U.S.-led strikes have killed 865 people in Syria, 50 civilians

Around 200,000 people have been killed in Syria's conflict, which is now in its fourth year, according to the United Nations.

U.S.-led strikes have killed 865 people in Syria, 50 civilians

World Bulletin/News Desk

Air strikes by U.S.-led forces in Syria have killed 865 people, including 50 civilians, since the start of the campaign in late September against ISIL militants, a group monitoring the war said on Wednesday.

The Britain-based Syrian Observatory for Human Rights said the majority of the deaths, 746, were ISIL fighters and that the actual figure could be much higher. ISIL has seized tracts of territory in Syria and neighbouring Iraq, where it has also been targeted by U.S.-led forces since July.

Eight of the civilians killed were children, the Observatory said. It said 68 members of Nusra Front were also killed in the air strikes, which started early on Sept. 23.

Coalition strikes have hit the Syrian provinces of Aleppo, Deir al-Zor, Hasaka, Raqqa and Idlib, the Observatory said.

The United States has said it takes reports of civilian casualties seriously and says it has a process to investigate each allegation.

Washington justified its action in Syria under Article 51 of the U.N. Charter, which covers an individual or collective right to self-defence against armed attack.

Around 200,000 people have been killed in Syria's conflict, which is now in its fourth year, according to the United Nations.

Truce in Damascus

Meanwhile, cars carrying food and aid supplies entered a southern Damascus neighbourhood on Wednesday thanks to a local ceasefire agreement between pro-government officials and insurgents on Wednesday.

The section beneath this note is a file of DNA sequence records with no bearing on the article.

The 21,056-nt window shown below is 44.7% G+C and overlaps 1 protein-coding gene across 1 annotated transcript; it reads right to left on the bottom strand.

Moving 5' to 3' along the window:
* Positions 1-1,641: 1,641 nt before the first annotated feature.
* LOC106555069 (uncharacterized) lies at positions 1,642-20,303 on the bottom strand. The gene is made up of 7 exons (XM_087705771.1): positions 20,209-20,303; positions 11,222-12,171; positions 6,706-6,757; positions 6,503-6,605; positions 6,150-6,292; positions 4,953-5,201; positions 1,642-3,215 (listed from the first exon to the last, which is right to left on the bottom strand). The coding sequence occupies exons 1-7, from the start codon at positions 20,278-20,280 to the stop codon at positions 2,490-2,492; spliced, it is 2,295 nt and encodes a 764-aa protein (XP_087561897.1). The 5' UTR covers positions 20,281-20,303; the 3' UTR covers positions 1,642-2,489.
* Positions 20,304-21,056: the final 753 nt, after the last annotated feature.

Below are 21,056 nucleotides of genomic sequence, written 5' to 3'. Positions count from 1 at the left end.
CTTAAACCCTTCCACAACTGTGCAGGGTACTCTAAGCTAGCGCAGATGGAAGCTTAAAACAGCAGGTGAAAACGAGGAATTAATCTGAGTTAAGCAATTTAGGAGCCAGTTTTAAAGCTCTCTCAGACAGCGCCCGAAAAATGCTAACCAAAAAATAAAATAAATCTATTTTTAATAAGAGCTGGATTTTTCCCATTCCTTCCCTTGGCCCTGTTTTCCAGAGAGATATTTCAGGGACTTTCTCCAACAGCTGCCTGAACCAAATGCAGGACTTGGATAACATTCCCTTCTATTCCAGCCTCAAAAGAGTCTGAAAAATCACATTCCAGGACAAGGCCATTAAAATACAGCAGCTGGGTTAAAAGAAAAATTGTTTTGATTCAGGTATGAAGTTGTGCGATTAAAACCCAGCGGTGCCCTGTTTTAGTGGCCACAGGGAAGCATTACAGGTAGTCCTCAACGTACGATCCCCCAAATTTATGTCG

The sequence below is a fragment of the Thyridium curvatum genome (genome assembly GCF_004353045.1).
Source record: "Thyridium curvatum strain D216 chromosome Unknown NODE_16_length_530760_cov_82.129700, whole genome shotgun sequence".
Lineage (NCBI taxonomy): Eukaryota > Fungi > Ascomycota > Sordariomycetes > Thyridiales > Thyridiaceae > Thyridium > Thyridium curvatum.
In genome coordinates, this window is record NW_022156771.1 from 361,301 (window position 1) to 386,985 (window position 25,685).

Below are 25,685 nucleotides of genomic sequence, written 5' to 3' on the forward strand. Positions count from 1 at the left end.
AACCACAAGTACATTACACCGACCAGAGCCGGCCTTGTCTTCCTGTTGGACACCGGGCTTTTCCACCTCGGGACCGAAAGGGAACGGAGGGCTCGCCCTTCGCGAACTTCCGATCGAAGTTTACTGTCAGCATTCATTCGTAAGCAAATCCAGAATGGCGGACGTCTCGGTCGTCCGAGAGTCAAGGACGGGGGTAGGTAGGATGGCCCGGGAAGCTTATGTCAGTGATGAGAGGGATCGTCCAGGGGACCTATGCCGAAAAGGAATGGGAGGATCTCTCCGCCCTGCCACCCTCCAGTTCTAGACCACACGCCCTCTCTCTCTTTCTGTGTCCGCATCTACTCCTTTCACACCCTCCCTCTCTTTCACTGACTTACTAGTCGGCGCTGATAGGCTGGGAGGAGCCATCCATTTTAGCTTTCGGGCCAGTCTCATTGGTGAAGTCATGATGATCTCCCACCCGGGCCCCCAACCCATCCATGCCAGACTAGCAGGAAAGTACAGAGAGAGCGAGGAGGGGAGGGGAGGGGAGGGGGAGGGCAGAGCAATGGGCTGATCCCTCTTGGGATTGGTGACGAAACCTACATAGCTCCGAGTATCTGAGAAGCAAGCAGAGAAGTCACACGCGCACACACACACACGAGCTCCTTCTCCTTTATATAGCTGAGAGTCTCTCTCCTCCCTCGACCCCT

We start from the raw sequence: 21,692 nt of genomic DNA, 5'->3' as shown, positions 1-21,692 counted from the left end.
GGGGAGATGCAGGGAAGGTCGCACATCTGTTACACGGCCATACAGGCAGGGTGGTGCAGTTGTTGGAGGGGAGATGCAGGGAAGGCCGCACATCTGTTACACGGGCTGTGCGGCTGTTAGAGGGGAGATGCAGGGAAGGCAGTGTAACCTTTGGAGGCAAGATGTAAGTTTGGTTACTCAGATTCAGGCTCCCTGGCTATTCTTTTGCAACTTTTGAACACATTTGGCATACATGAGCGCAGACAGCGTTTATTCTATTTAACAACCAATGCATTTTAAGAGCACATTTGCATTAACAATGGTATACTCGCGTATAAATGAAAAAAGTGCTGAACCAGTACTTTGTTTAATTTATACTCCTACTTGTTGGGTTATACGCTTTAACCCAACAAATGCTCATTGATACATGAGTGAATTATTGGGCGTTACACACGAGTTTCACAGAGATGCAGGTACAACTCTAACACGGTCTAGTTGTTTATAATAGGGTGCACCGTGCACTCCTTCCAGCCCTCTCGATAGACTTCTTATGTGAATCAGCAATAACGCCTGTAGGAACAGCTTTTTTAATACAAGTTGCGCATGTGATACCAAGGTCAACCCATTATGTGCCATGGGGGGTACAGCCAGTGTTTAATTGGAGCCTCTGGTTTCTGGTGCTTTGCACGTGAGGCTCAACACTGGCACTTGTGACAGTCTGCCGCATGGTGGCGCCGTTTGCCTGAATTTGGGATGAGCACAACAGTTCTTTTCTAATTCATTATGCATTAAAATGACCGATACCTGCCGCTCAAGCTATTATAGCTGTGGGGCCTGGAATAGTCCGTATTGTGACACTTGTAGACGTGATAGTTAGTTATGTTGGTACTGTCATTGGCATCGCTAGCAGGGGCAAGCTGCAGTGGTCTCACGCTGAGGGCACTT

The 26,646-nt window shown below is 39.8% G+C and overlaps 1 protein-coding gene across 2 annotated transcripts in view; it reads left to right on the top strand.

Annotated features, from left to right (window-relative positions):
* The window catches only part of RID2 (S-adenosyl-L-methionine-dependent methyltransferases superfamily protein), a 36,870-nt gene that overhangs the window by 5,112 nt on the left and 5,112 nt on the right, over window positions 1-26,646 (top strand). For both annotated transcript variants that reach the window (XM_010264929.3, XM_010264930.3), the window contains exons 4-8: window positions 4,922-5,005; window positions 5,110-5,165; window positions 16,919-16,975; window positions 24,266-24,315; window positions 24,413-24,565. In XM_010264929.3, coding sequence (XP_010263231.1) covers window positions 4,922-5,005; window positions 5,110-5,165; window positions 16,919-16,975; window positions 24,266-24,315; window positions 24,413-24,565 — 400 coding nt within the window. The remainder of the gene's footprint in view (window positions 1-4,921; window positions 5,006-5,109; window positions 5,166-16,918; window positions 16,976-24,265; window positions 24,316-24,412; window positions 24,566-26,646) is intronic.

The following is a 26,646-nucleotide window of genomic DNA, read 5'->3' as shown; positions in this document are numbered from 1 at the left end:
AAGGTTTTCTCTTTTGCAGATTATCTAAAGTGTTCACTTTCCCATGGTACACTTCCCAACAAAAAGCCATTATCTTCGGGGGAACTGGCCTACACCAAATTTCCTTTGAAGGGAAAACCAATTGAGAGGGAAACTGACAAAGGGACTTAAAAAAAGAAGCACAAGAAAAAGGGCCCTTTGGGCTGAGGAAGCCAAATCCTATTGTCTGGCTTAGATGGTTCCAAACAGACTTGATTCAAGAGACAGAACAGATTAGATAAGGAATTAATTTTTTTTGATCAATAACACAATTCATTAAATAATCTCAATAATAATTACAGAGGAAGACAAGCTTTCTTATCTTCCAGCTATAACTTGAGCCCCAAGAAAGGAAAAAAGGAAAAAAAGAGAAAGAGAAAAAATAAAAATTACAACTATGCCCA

Such truces have been described by the U.N. Syria mediator as one of the best ways to end the conflict on an area-by-area basis. On Tuesday the envoy, Staffan de Mistura, said Syrian officials had given him positive signals on a U.N. proposal for a local truce in the northern city of Aleppo.

The ceasefire in the southern Damascus neighbourhood of Qadam was agreed back in August after months of negotiations, opening the way for Wednesday's aid access, said the Britain-based Syrian Observatory for Human Rights.

The agreement was struck between rebels in the area, the governor of Damascus, the leader of the main pro-government paramilitary group, and various other local chiefs.

The Observatory, which says it gathers information from all sides of the conflict, said dozens of residents had been able to re-enter the neighbourhood at the end of last month.

The truce called for the complete withdrawal of the army from the district, with army checkpoints at its entrances only.

It also called for the release of prisoners held by the government and gave the rebel Western-backed Free Syrian Army responsibility for running the area, allowing them to keep their weapons.

Last Mod: 12 Kasım 2014, 12:07
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